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Win for junk food study

Friday, 31 July 2015

Tags: Homepage; Community; Engagement; International; Research

An ECU team has been named in a top ten list of research projects that made big impacts on health care in 2014.

Associate Professor Owen Carter and his team were awarded a $77,758 Project Grant by the National Health and Medical Research Council (NHMRC).

Their study looked at the effectiveness of the Daily Intake Guide (DIG), a voluntary nutrition labelling system which lists the amount of energy, fats, sugars and sodium in a single serve of a product, plus the percentage of recommended daily intake each amount represents.

Professor Carter and colleagues Mr Brennen Mills and Mr Steve Pratt found that in most cases, junk food only featured the energy component.

“For instance, one 500ml energy drink had a single label ‘16 per cent daily intake of energy’, which doesn’t sound too bad. It’s only when you read the little nutrition panel on the back that you learn it also contains 93 per cent of your daily intake of sugar, which is really bad,” he said.

Instead, they have proposed an ‘equivalent walking time’ measure for labels that, through an online experiment with 1000 Australians, they showed was far more effective at aiding people identify unhealthy snack foods than the DIG label.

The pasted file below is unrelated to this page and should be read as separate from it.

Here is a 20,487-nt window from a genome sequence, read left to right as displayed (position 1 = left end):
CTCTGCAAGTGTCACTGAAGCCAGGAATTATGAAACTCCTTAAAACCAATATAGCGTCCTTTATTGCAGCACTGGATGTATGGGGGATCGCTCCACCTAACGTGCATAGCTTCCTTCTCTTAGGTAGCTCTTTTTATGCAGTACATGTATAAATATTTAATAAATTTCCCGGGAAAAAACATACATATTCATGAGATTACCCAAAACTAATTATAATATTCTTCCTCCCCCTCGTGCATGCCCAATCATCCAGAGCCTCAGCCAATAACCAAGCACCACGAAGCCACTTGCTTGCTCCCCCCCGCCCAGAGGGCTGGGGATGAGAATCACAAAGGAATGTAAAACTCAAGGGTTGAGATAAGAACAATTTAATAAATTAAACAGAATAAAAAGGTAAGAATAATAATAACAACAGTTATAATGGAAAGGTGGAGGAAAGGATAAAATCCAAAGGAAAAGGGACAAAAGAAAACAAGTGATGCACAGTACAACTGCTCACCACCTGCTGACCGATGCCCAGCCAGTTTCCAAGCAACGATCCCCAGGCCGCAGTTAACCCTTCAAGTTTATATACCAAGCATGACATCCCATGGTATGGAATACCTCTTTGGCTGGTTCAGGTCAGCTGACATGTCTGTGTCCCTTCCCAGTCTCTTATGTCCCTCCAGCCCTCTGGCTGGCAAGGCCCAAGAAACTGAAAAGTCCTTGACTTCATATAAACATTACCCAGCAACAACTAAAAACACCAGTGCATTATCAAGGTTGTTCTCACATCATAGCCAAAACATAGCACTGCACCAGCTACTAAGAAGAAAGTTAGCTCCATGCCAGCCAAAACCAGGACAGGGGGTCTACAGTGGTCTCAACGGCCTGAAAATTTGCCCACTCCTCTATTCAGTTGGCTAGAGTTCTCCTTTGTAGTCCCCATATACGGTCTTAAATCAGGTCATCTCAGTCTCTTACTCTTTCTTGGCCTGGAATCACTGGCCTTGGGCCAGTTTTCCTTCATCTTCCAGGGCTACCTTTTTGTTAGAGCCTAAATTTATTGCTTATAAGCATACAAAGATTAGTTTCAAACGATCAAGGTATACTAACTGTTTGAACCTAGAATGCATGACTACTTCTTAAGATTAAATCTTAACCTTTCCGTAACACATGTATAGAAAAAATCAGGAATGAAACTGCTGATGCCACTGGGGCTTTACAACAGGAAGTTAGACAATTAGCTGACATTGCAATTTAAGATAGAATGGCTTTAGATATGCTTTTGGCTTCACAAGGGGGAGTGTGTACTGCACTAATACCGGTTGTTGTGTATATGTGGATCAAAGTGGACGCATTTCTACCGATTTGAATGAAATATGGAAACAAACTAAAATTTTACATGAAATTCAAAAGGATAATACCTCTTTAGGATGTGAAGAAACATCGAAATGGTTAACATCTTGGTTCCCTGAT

“When people were presented with a can of soft drink and told it would take 40 minutes’ walking to burn off, all of a sudden a bottle of water with no kilojoules looked much more attractive.”

In announcing the NHMRC Ten of the Best 2014 list, the Federal Minister for Health Sussan Ley said the stories were further evidence of Australia’s world-leading standing in medical research.

“These research stories give us a glimpse into the next generation of treatments and medical devices that will make a difference to people’s lives,” Ms Ley said.

ECU Vice-Chancellor Professor Steve Chapman congratulated Professor Carter and his team on being named in the Ten of the Best 2014 list.

“ECU is committed to research that delivers positive impacts to our communities. This proposed labelling system helps to fight the obesity epidemic by providing the information to allow consumers to make healthier choices,” Professor Chapman said.


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